Cries for Gov. Snyder’s head appear to be based on nebulous factoids

Ex-emergency manager says he’s not to blame for Flint River water switch

Ron Fonger | rfonger1@mlive.comBy Ron Fonger |  – on October 13, 2015 at 3:00 PM, updated October 27, 2015 at 1:54 PM
(Note: We recommend using Wikipedia for updated information on this disaster.)
FLINT, MI — Former emergency manager Darnell Earley says he’s not to blame for the decision to use the Flint River as the city’s source of drinking water.

Earley, who served as Flint’s emergency manager from September 2013 until January 2015, said in an email to The Flint Journal-MLive on Tuesday, Oct. 13, that the water source decision was made months before he was appointed to run the city by Gov. Rick Snyder.

The Michigan Democratic Party called Tuesday on Snyder to fire Earley from his current position as emergency manager of Detroit Public Schools based on his position in charge in Flint when the switch in water source was made.

Earley said he had no reason at the time to second-guess what appeared to have been a consensus decision.

“The decision to separate from (the Detroit Water and Sewerage Department) and go with the Karegnondi Water Authority, including the decision to pump Flint River water in the interim, were both a part of a long-term plan that was approved by Flint’s mayor, and confirmed by a City Council vote of 7-1 in March of 2013 — a full seven months before I began my term as emergency manager,” Earley’s email says.

Although the Flint City Council voted in March 2013 in support of moving to the KWA pipeline — a new pipeline that would serve the region with Lake Huron water — there is no record that the council voted to use the Flint River as a short-term drinking water source.

Earley, who toasted the switch to the river with city leaders in a ceremony in April 2014, said it was his “responsibility to implement the previously accepted and approved plan” since the city’s contract with the Detroit water system expired during his term as emergency manager.

“It did not fall to me to second guess or to invalidate the actions that were taken prior to my appointment,” his statement says.

The state Democrats said in a news release that Earley was in charge of Flint “when the decision was made to switch the city to unsafe drinking water.”

While Earley oversaw the switch, the decision to switch was signed by Flint’s previous state-appointed emergency manager, Ed Kurtz.

Sara Wurfel, a spokeswoman for Snyder, said in a statement Tuesday, Oct. 13, the decision to use the Flint River “was pushed or supported by the city and community” and said the city had no choice but to find another source of water after the Detroit Water and Sewerage Department terminated Flint’s contract to continue purchasing water under the terms of its expired contract.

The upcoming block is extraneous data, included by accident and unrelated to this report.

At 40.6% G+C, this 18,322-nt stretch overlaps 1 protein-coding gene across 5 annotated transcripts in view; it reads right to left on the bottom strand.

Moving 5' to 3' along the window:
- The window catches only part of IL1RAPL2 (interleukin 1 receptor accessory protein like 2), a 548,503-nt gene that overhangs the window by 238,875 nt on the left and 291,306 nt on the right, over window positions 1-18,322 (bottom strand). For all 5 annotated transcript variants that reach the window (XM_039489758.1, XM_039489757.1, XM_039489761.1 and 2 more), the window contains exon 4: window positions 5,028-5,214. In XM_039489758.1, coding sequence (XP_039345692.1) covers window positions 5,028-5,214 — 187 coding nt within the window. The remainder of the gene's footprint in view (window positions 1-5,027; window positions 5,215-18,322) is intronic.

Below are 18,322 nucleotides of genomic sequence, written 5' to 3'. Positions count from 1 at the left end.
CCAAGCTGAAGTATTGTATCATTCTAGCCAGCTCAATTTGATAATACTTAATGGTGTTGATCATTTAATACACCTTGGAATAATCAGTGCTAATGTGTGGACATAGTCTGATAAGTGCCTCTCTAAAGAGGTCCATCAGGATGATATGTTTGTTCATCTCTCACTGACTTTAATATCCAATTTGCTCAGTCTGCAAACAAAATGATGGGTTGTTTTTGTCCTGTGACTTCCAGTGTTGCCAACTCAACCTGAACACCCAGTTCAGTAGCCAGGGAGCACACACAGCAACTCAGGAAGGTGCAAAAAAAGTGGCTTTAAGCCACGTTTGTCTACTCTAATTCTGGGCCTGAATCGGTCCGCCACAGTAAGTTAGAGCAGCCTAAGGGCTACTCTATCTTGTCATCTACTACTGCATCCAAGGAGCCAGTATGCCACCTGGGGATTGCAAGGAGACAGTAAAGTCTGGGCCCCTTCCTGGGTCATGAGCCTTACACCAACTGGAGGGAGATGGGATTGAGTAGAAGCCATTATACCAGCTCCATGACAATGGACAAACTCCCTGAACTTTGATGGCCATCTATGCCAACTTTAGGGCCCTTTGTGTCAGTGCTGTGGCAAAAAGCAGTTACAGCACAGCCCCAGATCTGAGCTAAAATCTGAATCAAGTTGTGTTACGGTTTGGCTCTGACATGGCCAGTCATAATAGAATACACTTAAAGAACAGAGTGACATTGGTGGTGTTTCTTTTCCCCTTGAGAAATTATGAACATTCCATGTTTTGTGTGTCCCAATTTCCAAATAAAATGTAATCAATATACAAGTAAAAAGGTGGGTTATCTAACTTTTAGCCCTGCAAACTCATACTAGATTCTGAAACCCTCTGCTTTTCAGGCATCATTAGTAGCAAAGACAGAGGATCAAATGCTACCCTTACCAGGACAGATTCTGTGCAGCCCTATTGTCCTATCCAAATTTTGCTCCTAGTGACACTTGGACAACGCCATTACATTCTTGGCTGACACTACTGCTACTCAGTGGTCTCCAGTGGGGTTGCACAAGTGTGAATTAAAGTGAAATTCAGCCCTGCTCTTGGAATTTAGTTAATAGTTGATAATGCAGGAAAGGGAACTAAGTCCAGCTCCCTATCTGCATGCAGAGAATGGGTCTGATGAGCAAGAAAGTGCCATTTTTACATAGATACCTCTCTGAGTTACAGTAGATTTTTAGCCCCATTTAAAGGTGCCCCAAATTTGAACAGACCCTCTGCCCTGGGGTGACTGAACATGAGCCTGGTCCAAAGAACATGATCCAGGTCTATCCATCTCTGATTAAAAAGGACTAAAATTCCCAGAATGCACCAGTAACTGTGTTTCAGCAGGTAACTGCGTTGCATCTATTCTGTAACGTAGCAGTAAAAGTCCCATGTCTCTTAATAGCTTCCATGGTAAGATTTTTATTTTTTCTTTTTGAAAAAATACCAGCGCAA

“We also know Darnell cares deeply about the kids and communities he serves,” Wurfel’s email said. “We’re focused on solving this challenging infrastructure issue, moving forward quickly and doing everything we can to ensure Flint has safe drinking water. …”

The Democrats’ statement said in part, “If poisoning children wasn’t bad enough, after Earley failed the citizens of Flint, the governor inexplicably rewarded him with another appointment — emergency manager for Detroit Public Schools — where he is now responsible for the education of nearly 50,000 students.”

Flint Mayor Dayne Walling said Tuesday that the vote to become a partner in the KWA, a new regional water authority, should not be confused with a vote to use the Flint River as a temporary source of drinking water — a vote that never happened.

In contrast to using the river, the city also could have negotiated a short-term contract to continue buying water from DWSD, for example.

“No resolution brought before myself or the City Council by any emergency manager (made) the Flint River the temporary source,” Walling said.

Kurtz signed an order March 29, 2013, for Flint to eventually purchase water from the KWA pipeline after it was finished, but that order says nothing about the city’s use of the river.

In June 2013, Kurtz signed another order — this one to enter into a contract with Lockwood, Andrews & Newnam Inc. for professional engineering services to put the Flint water treatment plant into operation “using the Flint River as a primary drinking water source for approximately two years and then converting to KWA delivered lake water when available. …”

In September 2013, a new emergency manager — Michael Brown — also approved an order for a contract among Flint, Genesee County and the KWA.

Flint began using the Flint River in late April 2014.

Last week, after warnings from researchers and doctors of elevated lead levels in drinking water and the blood of children since the switch, Snyder announced a plan to finance the purchase of nine months of water from the Detroit water system for Flint.

The city remains a partner in the KWA pipeline plan and expects to use water from that pipeline, which is under construction and expected to serve the region with water from Lake Huron after it is completed in 2016.

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